Sunday, May 10, 2009

Dimmer Switch

Our house was built in 1973, before we even moved to France.

It has a lot of walk-in cupboards as well as bathrooms, toilets & a basement which, typically here, have their light switches outside those rooms or cupboards.
As an aside, the British bathroom switch, on the ceiling & operated by a cord, has not reached France, so presumably the switches outside the "wet" rooms are some concession to electrical safety.
Anyway, once you put light switches on the opposite side of an opaque door from the lights, it is customary to include a warning tell-tale on the light switch to you don't have to keep opening the door to make sure you have not left the light on.

The original 1973 switches were the "Legrand Neptune" model shown at the top.
Legrand is the predominant & respected brand name in French domestic switchgear & Neptune is their entry-level range.
These switches don't look terribly elegant 36 years later, but they do their job perfectly.
Notably you can't fail to see the warning light, even in daylight.
And for walk-in cupboards, basements etc, you are just as likely to be using the internal lights when it is daylight where the switch is.
In fact, obviously, when you look at the switch you always look at it in properly-lit conditions.
We had 7 of those switches & 2 have failed, which after 36 years is very good, thank you!
Rating – "excellent" (for 1973).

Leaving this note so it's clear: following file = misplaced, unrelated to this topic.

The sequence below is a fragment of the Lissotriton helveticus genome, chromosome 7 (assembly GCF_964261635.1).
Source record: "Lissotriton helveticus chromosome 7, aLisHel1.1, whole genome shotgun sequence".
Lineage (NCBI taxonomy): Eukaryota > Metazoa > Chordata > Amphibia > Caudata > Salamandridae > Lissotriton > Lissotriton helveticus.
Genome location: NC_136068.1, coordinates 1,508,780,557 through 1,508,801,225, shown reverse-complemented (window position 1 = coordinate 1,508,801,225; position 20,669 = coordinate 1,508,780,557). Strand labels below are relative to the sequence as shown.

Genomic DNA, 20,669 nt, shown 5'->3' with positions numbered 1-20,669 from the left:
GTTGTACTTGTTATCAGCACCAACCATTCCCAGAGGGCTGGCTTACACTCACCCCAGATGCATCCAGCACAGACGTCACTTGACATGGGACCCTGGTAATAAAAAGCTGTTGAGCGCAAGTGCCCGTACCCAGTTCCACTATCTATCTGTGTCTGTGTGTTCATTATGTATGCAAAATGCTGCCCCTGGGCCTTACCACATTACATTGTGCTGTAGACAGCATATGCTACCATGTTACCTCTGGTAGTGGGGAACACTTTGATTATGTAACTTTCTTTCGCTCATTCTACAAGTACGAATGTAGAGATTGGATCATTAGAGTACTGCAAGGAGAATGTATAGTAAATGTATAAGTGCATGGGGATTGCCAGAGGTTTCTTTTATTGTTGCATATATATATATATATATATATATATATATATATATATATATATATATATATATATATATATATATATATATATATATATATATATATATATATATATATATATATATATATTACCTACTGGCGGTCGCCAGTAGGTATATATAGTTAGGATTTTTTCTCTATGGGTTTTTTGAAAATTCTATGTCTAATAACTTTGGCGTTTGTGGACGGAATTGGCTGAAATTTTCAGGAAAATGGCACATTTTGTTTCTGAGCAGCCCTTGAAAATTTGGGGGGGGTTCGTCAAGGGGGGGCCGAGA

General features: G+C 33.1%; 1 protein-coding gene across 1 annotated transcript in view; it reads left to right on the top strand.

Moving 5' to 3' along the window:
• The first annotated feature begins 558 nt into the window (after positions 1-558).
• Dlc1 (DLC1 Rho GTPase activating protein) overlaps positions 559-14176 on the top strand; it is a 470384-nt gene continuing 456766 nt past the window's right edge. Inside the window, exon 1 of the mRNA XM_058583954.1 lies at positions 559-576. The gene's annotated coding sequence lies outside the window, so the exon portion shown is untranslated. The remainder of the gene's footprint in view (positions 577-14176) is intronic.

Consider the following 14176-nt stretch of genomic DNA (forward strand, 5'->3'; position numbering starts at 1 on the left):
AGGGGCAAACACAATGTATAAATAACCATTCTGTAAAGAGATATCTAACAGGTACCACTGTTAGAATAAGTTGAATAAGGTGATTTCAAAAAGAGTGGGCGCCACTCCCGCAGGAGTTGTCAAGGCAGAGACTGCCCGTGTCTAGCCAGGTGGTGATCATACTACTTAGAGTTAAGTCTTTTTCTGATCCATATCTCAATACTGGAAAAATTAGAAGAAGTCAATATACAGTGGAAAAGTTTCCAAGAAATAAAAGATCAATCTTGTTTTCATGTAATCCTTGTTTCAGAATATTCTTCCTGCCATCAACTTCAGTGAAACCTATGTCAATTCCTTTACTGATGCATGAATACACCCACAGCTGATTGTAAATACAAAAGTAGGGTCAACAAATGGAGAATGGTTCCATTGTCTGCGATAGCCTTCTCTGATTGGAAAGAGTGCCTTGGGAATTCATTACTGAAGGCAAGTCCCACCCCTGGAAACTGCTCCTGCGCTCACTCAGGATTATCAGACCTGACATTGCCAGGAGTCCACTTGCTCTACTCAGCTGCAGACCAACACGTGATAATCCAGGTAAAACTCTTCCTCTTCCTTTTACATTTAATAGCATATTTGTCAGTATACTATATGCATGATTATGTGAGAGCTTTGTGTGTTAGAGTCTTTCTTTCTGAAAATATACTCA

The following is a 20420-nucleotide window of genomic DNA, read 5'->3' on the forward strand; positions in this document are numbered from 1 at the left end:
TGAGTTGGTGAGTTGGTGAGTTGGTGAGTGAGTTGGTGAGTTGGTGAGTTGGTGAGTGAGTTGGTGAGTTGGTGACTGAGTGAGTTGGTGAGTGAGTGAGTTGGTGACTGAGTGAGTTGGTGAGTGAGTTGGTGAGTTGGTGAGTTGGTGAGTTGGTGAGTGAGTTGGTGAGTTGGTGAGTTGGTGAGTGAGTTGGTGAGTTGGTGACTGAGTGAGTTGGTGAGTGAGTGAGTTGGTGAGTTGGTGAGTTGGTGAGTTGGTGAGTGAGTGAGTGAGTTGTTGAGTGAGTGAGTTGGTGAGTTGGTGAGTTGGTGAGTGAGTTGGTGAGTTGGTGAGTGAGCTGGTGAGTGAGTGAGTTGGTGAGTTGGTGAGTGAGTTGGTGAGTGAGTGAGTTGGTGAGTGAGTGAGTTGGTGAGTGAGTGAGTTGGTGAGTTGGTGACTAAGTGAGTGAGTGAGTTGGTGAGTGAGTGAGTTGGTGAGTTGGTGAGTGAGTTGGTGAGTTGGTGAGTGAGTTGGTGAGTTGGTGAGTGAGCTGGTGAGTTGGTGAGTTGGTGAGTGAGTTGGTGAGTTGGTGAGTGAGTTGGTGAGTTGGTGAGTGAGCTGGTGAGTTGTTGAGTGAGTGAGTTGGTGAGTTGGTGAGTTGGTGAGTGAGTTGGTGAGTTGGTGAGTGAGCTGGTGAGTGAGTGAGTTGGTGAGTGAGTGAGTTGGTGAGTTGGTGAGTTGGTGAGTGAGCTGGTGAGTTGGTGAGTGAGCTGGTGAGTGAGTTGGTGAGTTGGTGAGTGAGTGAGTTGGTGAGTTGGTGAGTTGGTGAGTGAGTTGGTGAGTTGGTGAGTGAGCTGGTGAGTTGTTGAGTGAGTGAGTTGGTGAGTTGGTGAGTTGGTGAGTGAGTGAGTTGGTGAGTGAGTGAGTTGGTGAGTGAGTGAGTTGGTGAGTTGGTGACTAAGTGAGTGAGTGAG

When the first one failed, a couple of years ago, I replaced it by the new Legrand Neptune switch shown here.
This is a much neater switch & the switch ergonomics are perfect, as it has a big rocker pad with good protrusion of the edge you need to push, so any approximate, even blind, hand movement will find the rocker & operate it every time.
The warning light looks neater too, but it is not so obvious & quite easy to miss.
With a brighter warning light I would have rated this switch "very good".

When the second 1973 switch failed, I found they had again revised the Legrand Neptune switch to the one shown here.
Neater looking, with no visible screw heads, and still not bad for the actual switch operation (though the rocker is smaller & protrudes less than the previous one).
But the warning light is useless.
It is a dim green thing hidden in the rocker.
You can't see it in anything like daylight, so you have to go up to the switch & cup your hands round it to make sure.
In fact I have had to mount the switch upside down to see it at all.
With the switch mounted the "right" way up, and assuming it is below your eye level (reasonable assumption) you need to bend down to check it even in poor lighting.
I rate this switch "unacceptable".

I don't understand how a long-established major group can get such basic things so wrong.

Parting thot: "Data is not information, information is not knowledge, knowledge is not understanding, understanding is not wisdom." - Clifford Stoll

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